Shell's LNG Crystal Ball Reveals Potential Shortage
A supply shortage could emerge in the global liquefied natural gas (LNG) market in the mid-2020s unless new production project commitments are made soon, according to Shell’s latest annual LNG Outlook.
“We are still seeing significant demand from traditional importers in Asia and Europe, but we are also seeing LNG provide flexible, reliable and cleaner energy supply for other countries around the world,” Maarten Wetselaar, Shell’s director of Integrated Gas and New Energies, said in a company statement announcing the release of Shell LNG Outlook 2018. “In Asia alone, demand rose by 17 million tonnes. That’s nearly as much as Indonesia, the world’s fifth-largest LNG exporter, produced in 2017.”
Pointing out that the global LNG market “has continued to defy expectations of many market observers,” Shell observed that LNG demand hit 293 million tonnes last year – an increase of 29 million tonnes. Moreover, the company said that Japan remained the world’s top LNG importer in 2017 while China overtook South Korea to take the Number 2 spot. Thanks to economic growth and air pollution-reduction policies such as coal-to-gas switching, China’s total LNG demand reached 38 million tonnes, Shell stated. Other findings from the report include:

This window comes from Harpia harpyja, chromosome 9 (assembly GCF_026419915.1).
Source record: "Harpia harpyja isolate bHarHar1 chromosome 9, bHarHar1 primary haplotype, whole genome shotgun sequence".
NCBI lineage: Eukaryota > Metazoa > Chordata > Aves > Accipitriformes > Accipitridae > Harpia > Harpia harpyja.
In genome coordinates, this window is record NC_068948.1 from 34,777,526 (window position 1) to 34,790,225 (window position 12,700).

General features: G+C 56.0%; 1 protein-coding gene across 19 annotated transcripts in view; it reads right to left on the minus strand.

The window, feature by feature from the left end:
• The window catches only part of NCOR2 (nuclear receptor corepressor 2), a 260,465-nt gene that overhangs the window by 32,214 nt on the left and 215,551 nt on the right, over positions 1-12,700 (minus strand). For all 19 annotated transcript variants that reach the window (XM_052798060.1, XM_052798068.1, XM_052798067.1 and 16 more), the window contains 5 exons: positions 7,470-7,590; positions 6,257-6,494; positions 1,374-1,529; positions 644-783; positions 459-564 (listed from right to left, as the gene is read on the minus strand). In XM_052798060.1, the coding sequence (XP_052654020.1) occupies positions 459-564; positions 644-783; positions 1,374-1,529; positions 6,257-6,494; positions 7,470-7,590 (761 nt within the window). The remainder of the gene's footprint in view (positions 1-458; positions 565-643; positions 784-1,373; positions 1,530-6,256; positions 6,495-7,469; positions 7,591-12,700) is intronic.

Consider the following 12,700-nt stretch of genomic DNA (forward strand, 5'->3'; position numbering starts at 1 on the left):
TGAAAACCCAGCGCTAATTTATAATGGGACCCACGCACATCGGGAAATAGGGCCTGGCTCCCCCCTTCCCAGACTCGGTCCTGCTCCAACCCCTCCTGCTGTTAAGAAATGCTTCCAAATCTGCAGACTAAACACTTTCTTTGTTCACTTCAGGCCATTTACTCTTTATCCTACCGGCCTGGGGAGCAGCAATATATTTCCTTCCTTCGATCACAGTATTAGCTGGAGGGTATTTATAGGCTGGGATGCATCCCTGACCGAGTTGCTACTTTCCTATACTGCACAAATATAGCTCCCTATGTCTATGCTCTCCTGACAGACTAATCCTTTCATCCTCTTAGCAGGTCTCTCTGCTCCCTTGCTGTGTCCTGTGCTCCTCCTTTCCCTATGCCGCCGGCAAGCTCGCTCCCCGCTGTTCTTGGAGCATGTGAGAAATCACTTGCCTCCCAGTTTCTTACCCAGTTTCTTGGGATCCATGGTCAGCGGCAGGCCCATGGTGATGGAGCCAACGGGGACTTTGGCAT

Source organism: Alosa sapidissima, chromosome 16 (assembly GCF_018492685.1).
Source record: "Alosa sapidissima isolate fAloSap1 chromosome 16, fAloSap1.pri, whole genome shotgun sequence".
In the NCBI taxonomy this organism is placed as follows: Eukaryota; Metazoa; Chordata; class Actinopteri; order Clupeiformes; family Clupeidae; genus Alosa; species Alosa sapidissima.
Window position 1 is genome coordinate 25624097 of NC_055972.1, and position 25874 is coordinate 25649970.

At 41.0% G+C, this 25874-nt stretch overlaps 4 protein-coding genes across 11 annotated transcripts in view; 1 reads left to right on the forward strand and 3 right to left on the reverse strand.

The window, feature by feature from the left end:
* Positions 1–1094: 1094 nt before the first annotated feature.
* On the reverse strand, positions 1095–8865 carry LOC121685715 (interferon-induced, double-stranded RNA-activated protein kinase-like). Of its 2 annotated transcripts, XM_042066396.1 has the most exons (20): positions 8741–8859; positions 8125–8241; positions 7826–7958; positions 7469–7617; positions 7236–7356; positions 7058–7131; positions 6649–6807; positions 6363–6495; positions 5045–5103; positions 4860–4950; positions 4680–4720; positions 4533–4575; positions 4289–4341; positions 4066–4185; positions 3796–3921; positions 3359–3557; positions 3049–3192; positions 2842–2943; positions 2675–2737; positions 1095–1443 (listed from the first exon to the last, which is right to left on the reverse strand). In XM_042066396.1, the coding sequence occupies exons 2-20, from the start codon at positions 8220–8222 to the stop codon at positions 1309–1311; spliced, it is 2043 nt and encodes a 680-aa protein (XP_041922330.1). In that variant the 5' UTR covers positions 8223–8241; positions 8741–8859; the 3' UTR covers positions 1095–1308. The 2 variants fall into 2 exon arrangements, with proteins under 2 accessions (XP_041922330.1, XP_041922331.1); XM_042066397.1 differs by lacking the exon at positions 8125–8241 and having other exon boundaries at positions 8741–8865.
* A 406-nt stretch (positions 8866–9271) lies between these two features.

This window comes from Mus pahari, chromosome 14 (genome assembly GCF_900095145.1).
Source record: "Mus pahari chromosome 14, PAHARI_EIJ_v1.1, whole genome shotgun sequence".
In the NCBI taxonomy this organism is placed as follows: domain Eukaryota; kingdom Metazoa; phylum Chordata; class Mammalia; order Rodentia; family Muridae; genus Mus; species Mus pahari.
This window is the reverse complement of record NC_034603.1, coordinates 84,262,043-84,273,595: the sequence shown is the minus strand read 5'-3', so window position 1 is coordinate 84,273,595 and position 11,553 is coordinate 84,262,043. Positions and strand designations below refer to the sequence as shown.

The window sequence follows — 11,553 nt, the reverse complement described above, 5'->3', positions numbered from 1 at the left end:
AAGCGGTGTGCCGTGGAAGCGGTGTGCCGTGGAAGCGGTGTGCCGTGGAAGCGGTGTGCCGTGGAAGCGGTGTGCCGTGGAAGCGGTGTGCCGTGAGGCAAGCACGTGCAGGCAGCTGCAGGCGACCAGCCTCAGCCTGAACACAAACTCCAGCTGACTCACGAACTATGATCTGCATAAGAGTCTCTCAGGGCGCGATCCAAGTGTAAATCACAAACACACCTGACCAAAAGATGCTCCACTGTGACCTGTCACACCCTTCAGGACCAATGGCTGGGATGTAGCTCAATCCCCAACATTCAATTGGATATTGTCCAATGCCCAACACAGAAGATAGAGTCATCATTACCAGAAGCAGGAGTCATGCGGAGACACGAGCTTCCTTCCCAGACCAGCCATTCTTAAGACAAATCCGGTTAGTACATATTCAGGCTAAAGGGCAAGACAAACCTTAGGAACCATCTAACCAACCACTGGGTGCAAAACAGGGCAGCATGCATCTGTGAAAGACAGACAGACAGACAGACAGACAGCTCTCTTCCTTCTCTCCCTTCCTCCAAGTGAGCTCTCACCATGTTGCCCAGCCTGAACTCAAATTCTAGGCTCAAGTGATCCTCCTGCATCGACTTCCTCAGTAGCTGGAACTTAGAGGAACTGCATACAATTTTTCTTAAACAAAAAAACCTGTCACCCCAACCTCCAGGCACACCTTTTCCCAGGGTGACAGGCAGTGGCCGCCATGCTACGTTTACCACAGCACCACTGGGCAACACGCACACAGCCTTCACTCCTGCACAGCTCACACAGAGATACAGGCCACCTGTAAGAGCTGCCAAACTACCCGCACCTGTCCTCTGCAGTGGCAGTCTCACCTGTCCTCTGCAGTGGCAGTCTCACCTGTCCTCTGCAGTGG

- A 293-million-tonne LNG global trade figure equates to enough energy to power 575 million homes.
- The 29-million-tonne increase in LNG imports in 2017 beat expectations by 30 percent.
- Last year’s 1,100 spot cargo deliveries reflect a 17-percent increase from 2016.
- New supply from Australia, the United States and Africa accounted for much of the increase in LNG exports in 2017.
- The liquefaction investment decisions in 2016 and 2017 translate into only 7 million tonnes of annual nameplate capacity.
- In the period 2015-2040, global energy demand should grow by 30 percent and Shell expects gas to account for more than 40 percent of this growth.
Shell also noted that a “mismatch in requirements between buyers and suppliers” is a growing trend. “Most suppliers still seek long-term LNG sales to secure financing,” the company stated. “But LNG buyers increasingly want shorter, smaller and more flexible contracts so they can better compete in their own downstream power and gas markets.”
In order for LNG project developers to make final investment decisions to ensure sufficient future LNG supply worldwide, the buyer-supplier mismatch will need to be resolved, Shell concluded.
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